I was one of the contractors, well, still am! I did some of the cleanup animation. By the time I got an assignment, the animation rough had been approved by Kinuko and at this point it could make the final game or it could not (thats all in the testing, balancing and memory management) Smartasses in this thread have questioned the need for engineers in a game thats already "done" and thats a big mistake. The original game had to have animations cut because we had run out of memory, so on a technical standpoint, how the fuck are we gonna add more characters? Well shit, good thing theres engineers on the team to figure that shit out, huh? Thats only one of the challenges too.

But anyways, to the point. You may get a short animation (6 frames aprox), medium (12, 15 ish) or large (20 plus) theres also varying degrees of importance (normal move vs animation that only triggers when two duplicate characters hit each other with the same move) and theres also character design details to add to the difficulty (Valentine is more simple than Painwheel, for example). One extra wrinkle is the level of sketchiness in the animation rough. Some animators will make the drawings so tight that theres no room for improvisation while others will basically blank out the face and all of a sudden you find yourself animating faces from scratch!)

For an outsourcer, since you dont have access to the team at your immediate need, its important to be diligent with the reference materials. Very few artists draw like Alex or Kinuko and its our job to make our art look exactly like theirs. If you look at my art youll find that my style is not really close, so I cant just start on the task right away, I need to study the reference provided carefully and make sure I "get" the character before I start.

So once you start, the first deliverable is to digitally ink all the frames. Im a clasically trained 2D animator and have a fulltime art gig, so eventhough Im fast I can only start working on this when I get home. This is another of the unfortunate realities that come with an ambitious project like this, that a lot of outside help already has other projects going on, so they cant give you 8 hours a day. I came home at 7 after drawing all day and spent another 5 hours doing Skullgirls work. Typically after two days I would send a medium sized animation over for approval from Richard, who is the awesome cleanup genius at Lab Zero. Approval usually takes about a day because Richard is getting deliverables from the outsources, who if you have seen the credits are way more than 20 ... So basically Richard is art directing 20+ people AND doing cleanup work himself, meaning he basically doesnt get to go home (so its great to have to listen to assholes here tell me that he needs to justify his $600 a week) I had the pleasure of meeting him a few months back and hes going gray already, haha.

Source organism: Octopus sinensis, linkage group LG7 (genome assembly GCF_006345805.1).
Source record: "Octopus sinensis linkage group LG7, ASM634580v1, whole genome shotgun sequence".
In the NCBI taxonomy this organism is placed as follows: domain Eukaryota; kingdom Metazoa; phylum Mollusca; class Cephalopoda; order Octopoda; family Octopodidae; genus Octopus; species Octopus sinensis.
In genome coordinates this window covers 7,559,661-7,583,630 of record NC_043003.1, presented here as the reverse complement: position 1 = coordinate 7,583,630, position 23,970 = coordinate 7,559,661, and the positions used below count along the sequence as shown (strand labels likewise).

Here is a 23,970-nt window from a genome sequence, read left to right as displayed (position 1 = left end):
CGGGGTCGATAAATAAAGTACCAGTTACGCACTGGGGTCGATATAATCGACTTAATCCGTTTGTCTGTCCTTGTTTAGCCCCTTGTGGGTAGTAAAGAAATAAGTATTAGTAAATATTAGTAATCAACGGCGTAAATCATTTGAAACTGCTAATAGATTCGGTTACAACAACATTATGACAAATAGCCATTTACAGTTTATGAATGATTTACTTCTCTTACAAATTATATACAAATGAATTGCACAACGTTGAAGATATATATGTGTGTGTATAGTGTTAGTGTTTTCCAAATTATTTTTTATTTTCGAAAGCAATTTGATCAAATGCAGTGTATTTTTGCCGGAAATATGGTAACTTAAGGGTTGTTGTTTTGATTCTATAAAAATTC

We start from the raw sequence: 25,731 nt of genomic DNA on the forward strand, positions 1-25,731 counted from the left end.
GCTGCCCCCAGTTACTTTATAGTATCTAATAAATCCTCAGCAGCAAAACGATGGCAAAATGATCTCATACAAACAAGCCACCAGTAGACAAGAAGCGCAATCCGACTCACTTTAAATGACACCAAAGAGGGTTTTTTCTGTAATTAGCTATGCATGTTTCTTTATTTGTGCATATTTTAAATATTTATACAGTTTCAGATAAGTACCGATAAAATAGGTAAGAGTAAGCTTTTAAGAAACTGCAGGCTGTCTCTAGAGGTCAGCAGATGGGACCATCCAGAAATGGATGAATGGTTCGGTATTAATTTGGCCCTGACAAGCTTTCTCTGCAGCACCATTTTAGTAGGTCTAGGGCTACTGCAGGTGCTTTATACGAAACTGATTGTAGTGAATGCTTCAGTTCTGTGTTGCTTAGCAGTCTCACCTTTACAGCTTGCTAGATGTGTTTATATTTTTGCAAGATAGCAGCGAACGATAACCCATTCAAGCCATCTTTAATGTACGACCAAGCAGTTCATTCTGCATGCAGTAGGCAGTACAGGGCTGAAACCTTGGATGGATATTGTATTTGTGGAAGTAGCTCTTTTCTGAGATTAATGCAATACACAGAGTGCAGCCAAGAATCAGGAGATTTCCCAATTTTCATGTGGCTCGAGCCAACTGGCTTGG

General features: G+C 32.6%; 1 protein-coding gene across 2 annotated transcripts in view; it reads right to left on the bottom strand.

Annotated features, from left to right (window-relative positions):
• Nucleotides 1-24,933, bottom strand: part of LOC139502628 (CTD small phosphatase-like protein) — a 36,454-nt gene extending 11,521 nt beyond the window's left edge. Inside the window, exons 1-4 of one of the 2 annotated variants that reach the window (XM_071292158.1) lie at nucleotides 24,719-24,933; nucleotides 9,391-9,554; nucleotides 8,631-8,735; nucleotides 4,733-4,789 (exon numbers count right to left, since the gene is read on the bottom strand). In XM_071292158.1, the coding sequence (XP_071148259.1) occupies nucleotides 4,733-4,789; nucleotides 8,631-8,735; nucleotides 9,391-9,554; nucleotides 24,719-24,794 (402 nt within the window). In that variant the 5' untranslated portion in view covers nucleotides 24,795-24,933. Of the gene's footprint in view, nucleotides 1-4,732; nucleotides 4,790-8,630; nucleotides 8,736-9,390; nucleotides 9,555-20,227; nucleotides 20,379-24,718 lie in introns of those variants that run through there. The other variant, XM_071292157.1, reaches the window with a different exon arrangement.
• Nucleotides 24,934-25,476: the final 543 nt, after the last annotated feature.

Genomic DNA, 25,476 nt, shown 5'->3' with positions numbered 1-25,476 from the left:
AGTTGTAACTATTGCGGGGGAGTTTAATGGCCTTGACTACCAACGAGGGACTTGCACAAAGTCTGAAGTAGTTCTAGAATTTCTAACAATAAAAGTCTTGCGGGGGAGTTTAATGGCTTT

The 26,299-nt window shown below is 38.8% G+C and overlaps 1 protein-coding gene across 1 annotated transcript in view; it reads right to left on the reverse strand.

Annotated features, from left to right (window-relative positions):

So yeah, approval. While I wait for that to show up I get started on the next frame. Very rarely does the linework get approved on the first try. Usually something is inconsistent, a weapon looks weird or the shapes are a little flat. Depending on the damage you may have to do 20% percent of work or maybe even up to 50. Its important to get this stuff approved because otherwise you cant move on to shading and coloring, which are the next steps.

Once youre approved and do the shading and color pass (which take about 60% of the time it takes to ink) you send those off for approval as well, make some last minute touch ups due to feedback and THEN the animation is done on your end. Before it ends in the game proper, chances are Richard has fixed some things himself ... So Id say on average I could get about 60 ish frames of animation a week, and seeing how the character with the FEWEST amount of animations has about 1500 then you start to get an idea of how just one step of the process works.

THEN we look at Squigly. What a lot of you arent realizing is that she has MULTIPLE STANCES. What does that mean? TWICE THE ANIMATIONS.

Can you start to see how the hours pile up and have NOTHING to do with proper managing? A fighting game is unlike any other game. A character in a fighting game is the equivalent of a character + level design + the game design of any other game.

But hey yeah, lazy devs, right?